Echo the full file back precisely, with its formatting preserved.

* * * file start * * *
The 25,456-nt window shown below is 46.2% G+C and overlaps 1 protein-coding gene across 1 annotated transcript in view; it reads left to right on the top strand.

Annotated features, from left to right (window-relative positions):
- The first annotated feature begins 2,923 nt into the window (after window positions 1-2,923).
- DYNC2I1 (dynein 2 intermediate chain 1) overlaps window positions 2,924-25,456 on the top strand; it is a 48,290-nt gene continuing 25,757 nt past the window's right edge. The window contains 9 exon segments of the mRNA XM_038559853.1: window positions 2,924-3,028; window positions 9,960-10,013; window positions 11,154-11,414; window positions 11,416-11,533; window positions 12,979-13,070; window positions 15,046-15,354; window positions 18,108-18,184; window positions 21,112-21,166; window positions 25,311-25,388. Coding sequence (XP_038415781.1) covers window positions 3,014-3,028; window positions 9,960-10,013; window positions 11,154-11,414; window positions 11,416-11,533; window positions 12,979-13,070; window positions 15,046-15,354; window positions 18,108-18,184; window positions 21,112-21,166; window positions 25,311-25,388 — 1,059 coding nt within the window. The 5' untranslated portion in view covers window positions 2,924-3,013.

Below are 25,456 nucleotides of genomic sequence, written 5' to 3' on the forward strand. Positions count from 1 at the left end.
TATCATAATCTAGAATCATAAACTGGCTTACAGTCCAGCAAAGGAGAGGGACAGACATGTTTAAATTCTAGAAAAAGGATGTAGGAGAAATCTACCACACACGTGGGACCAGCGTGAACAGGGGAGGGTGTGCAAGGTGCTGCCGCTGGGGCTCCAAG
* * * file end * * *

The 25,456-nt window shown below is 46.2% G+C and overlaps 1 protein-coding gene across 1 annotated transcript in view; it reads left to right on the top strand.

Annotated features, from left to right (window-relative positions):
- The first annotated feature begins 2,923 nt into the window (after window positions 1-2,923).
- DYNC2I1 (dynein 2 intermediate chain 1) overlaps window positions 2,924-25,456 on the top strand; it is a 48,290-nt gene continuing 25,757 nt past the window's right edge. The window contains 9 exon segments of the mRNA XM_038559853.1: window positions 2,924-3,028; window positions 9,960-10,013; window positions 11,154-11,414; window positions 11,416-11,533; window positions 12,979-13,070; window positions 15,046-15,354; window positions 18,108-18,184; window positions 21,112-21,166; window positions 25,311-25,388. Coding sequence (XP_038415781.1) covers window positions 3,014-3,028; window positions 9,960-10,013; window positions 11,154-11,414; window positions 11,416-11,533; window positions 12,979-13,070; window positions 15,046-15,354; window positions 18,108-18,184; window positions 21,112-21,166; window positions 25,311-25,388 — 1,059 coding nt within the window. The 5' untranslated portion in view covers window positions 2,924-3,013.

Below are 25,456 nucleotides of genomic sequence, written 5' to 3' on the forward strand. Positions count from 1 at the left end.
TATCATAATCTAGAATCATAAACTGGCTTACAGTCCAGCAAAGGAGAGGGACAGACATGTTTAAATTCTAGAAAAAGGATGTAGGAGAAATCTACCACACACGTGGGACCAGCGTGAACAGGGGAGGGTGTGCAAGGTGCTGCCGCTGGGGCTCCAAG